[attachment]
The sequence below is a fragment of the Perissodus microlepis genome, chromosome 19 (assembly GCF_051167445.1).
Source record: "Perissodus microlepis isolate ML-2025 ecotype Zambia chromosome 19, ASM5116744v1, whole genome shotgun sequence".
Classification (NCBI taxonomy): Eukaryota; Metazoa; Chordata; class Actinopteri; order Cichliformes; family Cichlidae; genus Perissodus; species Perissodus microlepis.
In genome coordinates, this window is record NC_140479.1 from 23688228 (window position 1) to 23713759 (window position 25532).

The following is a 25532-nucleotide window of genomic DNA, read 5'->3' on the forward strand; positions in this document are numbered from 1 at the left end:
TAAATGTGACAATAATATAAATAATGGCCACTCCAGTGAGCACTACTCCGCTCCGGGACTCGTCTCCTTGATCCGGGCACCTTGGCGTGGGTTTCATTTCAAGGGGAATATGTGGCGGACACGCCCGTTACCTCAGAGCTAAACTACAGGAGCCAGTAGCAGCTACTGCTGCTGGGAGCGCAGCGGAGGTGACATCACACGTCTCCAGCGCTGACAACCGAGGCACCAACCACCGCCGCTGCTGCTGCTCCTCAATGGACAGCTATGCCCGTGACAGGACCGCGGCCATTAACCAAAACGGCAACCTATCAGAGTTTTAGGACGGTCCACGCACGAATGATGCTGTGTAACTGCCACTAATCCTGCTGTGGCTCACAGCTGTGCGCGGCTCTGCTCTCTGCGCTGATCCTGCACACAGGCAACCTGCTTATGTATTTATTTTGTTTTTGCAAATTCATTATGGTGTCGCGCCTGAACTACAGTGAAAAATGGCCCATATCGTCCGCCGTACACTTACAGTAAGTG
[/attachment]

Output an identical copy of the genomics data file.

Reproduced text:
The sequence below is a fragment of the Perissodus microlepis genome, chromosome 19 (assembly GCF_051167445.1).
Source record: "Perissodus microlepis isolate ML-2025 ecotype Zambia chromosome 19, ASM5116744v1, whole genome shotgun sequence".
Classification (NCBI taxonomy): Eukaryota; Metazoa; Chordata; class Actinopteri; order Cichliformes; family Cichlidae; genus Perissodus; species Perissodus microlepis.
In genome coordinates, this window is record NC_140479.1 from 23688228 (window position 1) to 23713759 (window position 25532).

The following is a 25532-nucleotide window of genomic DNA, read 5'->3' on the forward strand; positions in this document are numbered from 1 at the left end:
TAAATGTGACAATAATATAAATAATGGCCACTCCAGTGAGCACTACTCCGCTCCGGGACTCGTCTCCTTGATCCGGGCACCTTGGCGTGGGTTTCATTTCAAGGGGAATATGTGGCGGACACGCCCGTTACCTCAGAGCTAAACTACAGGAGCCAGTAGCAGCTACTGCTGCTGGGAGCGCAGCGGAGGTGACATCACACGTCTCCAGCGCTGACAACCGAGGCACCAACCACCGCCGCTGCTGCTGCTCCTCAATGGACAGCTATGCCCGTGACAGGACCGCGGCCATTAACCAAAACGGCAACCTATCAGAGTTTTAGGACGGTCCACGCACGAATGATGCTGTGTAACTGCCACTAATCCTGCTGTGGCTCACAGCTGTGCGCGGCTCTGCTCTCTGCGCTGATCCTGCACACAGGCAACCTGCTTATGTATTTATTTTGTTTTTGCAAATTCATTATGGTGTCGCGCCTGAACTACAGTGAAAAATGGCCCATATCGTCCGCCGTACACTTACAGTAAGTG